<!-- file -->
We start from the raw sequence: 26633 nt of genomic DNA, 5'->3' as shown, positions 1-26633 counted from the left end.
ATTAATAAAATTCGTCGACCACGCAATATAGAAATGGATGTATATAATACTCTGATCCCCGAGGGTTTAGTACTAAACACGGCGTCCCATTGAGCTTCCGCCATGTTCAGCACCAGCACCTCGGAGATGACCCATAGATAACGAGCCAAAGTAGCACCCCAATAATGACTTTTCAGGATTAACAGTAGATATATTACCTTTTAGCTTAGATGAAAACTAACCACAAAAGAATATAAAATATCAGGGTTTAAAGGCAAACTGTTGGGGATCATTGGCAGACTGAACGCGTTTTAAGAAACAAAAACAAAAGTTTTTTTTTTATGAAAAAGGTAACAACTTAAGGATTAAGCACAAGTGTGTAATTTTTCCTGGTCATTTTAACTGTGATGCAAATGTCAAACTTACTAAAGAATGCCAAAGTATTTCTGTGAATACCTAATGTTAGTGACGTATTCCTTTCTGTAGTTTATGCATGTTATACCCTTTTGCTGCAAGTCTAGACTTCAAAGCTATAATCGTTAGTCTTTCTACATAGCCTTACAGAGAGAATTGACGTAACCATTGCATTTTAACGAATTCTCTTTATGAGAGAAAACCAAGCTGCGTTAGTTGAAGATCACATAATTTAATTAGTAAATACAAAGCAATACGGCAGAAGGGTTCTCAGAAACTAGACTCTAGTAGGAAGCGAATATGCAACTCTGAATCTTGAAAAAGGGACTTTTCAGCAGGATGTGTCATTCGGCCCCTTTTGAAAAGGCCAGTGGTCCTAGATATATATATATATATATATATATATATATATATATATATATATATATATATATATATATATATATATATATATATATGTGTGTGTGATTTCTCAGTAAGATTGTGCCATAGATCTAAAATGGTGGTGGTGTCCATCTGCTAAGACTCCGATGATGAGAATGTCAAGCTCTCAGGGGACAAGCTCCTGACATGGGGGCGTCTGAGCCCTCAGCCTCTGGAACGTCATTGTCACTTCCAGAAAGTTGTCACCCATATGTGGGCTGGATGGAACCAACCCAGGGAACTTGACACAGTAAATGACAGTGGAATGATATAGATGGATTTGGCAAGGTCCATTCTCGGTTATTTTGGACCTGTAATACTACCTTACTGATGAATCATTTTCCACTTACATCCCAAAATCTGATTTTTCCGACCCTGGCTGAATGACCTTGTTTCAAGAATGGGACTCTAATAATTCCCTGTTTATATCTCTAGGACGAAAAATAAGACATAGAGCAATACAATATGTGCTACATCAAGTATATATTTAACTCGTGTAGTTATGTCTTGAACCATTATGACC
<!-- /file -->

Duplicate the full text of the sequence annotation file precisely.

We start from the raw sequence: 26633 nt of genomic DNA, 5'->3' as shown, positions 1-26633 counted from the left end.
ATTAATAAAATTCGTCGACCACGCAATATAGAAATGGATGTATATAATACTCTGATCCCCGAGGGTTTAGTACTAAACACGGCGTCCCATTGAGCTTCCGCCATGTTCAGCACCAGCACCTCGGAGATGACCCATAGATAACGAGCCAAAGTAGCACCCCAATAATGACTTTTCAGGATTAACAGTAGATATATTACCTTTTAGCTTAGATGAAAACTAACCACAAAAGAATATAAAATATCAGGGTTTAAAGGCAAACTGTTGGGGATCATTGGCAGACTGAACGCGTTTTAAGAAACAAAAACAAAAGTTTTTTTTTTATGAAAAAGGTAACAACTTAAGGATTAAGCACAAGTGTGTAATTTTTCCTGGTCATTTTAACTGTGATGCAAATGTCAAACTTACTAAAGAATGCCAAAGTATTTCTGTGAATACCTAATGTTAGTGACGTATTCCTTTCTGTAGTTTATGCATGTTATACCCTTTTGCTGCAAGTCTAGACTTCAAAGCTATAATCGTTAGTCTTTCTACATAGCCTTACAGAGAGAATTGACGTAACCATTGCATTTTAACGAATTCTCTTTATGAGAGAAAACCAAGCTGCGTTAGTTGAAGATCACATAATTTAATTAGTAAATACAAAGCAATACGGCAGAAGGGTTCTCAGAAACTAGACTCTAGTAGGAAGCGAATATGCAACTCTGAATCTTGAAAAAGGGACTTTTCAGCAGGATGTGTCATTCGGCCCCTTTTGAAAAGGCCAGTGGTCCTAGATATATATATATATATATATATATATATATATATATATATATATATATATATATATATATATATATATATATATATATGTGTGTGTGATTTCTCAGTAAGATTGTGCCATAGATCTAAAATGGTGGTGGTGTCCATCTGCTAAGACTCCGATGATGAGAATGTCAAGCTCTCAGGGGACAAGCTCCTGACATGGGGGCGTCTGAGCCCTCAGCCTCTGGAACGTCATTGTCACTTCCAGAAAGTTGTCACCCATATGTGGGCTGGATGGAACCAACCCAGGGAACTTGACACAGTAAATGACAGTGGAATGATATAGATGGATTTGGCAAGGTCCATTCTCGGTTATTTTGGACCTGTAATACTACCTTACTGATGAATCATTTTCCACTTACATCCCAAAATCTGATTTTTCCGACCCTGGCTGAATGACCTTGTTTCAAGAATGGGACTCTAATAATTCCCTGTTTATATCTCTAGGACGAAAAATAAGACATAGAGCAATACAATATGTGCTACATCAAGTATATATTTAACTCGTGTAGTTATGTCTTGAACCATTATGACC